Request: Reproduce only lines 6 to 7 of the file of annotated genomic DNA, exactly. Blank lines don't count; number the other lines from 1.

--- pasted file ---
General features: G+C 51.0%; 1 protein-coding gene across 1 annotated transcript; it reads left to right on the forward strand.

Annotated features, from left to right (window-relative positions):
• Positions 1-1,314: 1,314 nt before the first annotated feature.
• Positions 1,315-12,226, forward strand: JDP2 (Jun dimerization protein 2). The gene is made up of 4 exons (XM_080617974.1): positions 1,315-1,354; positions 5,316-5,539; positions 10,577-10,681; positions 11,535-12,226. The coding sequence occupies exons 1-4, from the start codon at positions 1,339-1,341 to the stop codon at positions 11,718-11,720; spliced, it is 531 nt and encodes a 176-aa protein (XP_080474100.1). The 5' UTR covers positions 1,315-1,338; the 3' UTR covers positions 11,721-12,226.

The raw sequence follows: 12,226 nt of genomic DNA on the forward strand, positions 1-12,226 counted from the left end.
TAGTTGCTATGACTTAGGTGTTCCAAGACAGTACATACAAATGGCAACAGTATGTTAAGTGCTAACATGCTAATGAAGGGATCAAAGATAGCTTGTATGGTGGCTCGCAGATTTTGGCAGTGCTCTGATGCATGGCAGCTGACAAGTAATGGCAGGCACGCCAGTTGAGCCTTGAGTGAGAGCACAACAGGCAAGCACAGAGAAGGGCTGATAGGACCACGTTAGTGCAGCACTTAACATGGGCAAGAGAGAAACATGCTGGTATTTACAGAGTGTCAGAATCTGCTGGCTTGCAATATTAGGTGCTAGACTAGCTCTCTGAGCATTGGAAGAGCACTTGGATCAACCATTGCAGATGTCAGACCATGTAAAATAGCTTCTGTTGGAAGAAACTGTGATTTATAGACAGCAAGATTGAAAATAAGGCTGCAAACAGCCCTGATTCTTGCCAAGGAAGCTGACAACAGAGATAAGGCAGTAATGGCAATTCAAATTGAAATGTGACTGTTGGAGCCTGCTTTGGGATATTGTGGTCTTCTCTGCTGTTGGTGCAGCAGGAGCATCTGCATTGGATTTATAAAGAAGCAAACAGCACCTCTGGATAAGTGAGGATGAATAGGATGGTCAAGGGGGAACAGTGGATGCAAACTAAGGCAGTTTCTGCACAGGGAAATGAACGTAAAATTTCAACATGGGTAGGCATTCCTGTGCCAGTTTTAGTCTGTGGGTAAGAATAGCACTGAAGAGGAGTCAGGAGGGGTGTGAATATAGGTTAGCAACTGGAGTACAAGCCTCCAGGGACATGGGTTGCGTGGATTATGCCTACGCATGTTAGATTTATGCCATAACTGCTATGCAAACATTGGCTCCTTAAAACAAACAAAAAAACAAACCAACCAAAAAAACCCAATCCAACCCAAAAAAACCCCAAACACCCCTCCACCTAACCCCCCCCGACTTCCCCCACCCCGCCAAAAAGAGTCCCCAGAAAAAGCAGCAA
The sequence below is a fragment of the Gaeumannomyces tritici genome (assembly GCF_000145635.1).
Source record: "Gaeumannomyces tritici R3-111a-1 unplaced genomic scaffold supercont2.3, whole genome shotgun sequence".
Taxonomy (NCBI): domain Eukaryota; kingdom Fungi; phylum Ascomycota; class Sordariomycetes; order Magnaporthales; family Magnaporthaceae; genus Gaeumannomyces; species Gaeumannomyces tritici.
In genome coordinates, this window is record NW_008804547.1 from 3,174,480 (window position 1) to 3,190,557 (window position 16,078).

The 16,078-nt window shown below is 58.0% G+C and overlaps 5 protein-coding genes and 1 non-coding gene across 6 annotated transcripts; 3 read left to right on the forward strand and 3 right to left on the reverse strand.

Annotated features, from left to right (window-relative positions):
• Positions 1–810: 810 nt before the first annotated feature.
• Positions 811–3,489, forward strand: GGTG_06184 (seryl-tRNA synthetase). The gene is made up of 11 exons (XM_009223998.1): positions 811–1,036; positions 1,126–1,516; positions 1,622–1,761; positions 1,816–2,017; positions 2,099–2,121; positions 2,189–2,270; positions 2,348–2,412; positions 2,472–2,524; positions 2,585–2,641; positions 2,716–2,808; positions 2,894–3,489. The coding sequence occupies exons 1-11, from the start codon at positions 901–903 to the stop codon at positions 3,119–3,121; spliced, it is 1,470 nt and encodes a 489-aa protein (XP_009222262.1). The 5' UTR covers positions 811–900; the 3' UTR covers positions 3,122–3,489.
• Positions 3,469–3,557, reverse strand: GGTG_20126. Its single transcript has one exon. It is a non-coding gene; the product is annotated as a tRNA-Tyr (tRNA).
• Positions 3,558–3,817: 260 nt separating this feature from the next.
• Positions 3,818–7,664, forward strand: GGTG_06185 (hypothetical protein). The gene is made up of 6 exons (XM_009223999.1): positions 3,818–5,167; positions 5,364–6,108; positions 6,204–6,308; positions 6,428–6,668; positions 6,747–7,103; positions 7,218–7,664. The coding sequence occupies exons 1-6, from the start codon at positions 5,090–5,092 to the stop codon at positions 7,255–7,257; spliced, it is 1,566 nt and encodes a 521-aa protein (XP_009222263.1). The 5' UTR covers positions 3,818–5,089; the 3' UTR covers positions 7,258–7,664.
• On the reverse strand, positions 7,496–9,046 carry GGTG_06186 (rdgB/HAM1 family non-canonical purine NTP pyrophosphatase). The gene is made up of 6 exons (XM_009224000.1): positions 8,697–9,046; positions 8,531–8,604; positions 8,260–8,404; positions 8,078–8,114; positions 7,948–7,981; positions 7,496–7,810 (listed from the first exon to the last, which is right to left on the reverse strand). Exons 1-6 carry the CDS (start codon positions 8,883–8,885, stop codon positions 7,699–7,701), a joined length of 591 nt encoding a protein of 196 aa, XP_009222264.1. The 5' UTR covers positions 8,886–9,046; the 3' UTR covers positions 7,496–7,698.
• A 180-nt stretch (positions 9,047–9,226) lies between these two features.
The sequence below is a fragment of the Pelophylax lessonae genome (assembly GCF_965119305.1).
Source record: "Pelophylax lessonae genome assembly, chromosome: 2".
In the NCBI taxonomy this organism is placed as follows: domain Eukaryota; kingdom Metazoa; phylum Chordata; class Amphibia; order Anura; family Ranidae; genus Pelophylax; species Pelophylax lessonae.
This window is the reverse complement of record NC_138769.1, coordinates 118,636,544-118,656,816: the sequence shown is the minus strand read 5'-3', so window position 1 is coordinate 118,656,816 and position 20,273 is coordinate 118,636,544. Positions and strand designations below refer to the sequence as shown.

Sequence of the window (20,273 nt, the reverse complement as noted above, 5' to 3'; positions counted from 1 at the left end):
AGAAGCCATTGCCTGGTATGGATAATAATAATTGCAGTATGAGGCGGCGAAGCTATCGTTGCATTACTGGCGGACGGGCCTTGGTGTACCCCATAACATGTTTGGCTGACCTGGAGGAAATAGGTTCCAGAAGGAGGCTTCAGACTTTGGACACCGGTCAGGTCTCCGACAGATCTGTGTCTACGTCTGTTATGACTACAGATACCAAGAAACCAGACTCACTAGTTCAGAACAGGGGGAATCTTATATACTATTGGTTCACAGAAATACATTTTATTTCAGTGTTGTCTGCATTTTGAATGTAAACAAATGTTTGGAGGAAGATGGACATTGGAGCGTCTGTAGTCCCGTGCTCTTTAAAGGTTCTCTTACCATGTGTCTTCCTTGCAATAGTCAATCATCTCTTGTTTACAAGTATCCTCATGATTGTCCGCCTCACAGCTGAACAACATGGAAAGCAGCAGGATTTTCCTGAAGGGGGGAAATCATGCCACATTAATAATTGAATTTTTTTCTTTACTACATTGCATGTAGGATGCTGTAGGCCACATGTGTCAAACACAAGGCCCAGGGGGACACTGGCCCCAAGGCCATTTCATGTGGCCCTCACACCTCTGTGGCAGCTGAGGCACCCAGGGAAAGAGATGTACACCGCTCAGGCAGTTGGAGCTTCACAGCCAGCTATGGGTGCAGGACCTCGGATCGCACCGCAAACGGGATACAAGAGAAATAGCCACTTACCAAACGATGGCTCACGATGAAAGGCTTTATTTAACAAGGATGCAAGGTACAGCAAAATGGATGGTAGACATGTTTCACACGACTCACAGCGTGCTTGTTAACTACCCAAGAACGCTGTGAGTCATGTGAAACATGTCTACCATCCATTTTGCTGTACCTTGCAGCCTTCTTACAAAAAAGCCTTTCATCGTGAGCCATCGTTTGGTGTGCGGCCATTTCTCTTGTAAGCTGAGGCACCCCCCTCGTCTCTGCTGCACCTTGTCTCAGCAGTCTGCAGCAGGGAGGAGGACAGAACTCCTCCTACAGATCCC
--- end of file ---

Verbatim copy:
TAGTTGCTATGACTTAGGTGTTCCAAGACAGTACATACAAATGGCAACAGTATGTTAAGTGCTAACATGCTAATGAAGGGATCAAAGATAGCTTGTATGGTGGCTCGCAGATTTTGGCAGTGCTCTGATGCATGGCAGCTGACAAGTAATGGCAGGCACGCCAGTTGAGCCTTGAGTGAGAGCACAACAGGCAAGCACAGAGAAGGGCTGATAGGACCACGTTAGTGCAGCACTTAACATGGGCAAGAGAGAAACATGCTGGTATTTACAGAGTGTCAGAATCTGCTGGCTTGCAATATTAGGTGCTAGACTAGCTCTCTGAGCATTGGAAGAGCACTTGGATCAACCATTGCAGATGTCAGACCATGTAAAATAGCTTCTGTTGGAAGAAACTGTGATTTATAGACAGCAAGATTGAAAATAAGGCTGCAAACAGCCCTGATTCTTGCCAAGGAAGCTGACAACAGAGATAAGGCAGTAATGGCAATTCAAATTGAAATGTGACTGTTGGAGCCTGCTTTGGGATATTGTGGTCTTCTCTGCTGTTGGTGCAGCAGGAGCATCTGCATTGGATTTATAAAGAAGCAAACAGCACCTCTGGATAAGTGAGGATGAATAGGATGGTCAAGGGGGAACAGTGGATGCAAACTAAGGCAGTTTCTGCACAGGGAAATGAACGTAAAATTTCAACATGGGTAGGCATTCCTGTGCCAGTTTTAGTCTGTGGGTAAGAATAGCACTGAAGAGGAGTCAGGAGGGGTGTGAATATAGGTTAGCAACTGGAGTACAAGCCTCCAGGGACATGGGTTGCGTGGATTATGCCTACGCATGTTAGATTTATGCCATAACTGCTATGCAAACATTGGCTCCTTAAAACAAACAAAAAAACAAACCAACCAAAAAAACCCAATCCAACCCAAAAAAACCCCAAACACCCCTCCACCTAACCCCCCCCGACTTCCCCCACCCCGCCAAAAAGAGTCCCCAGAAAAAGCAGCAA
The sequence below is a fragment of the Gaeumannomyces tritici genome (assembly GCF_000145635.1).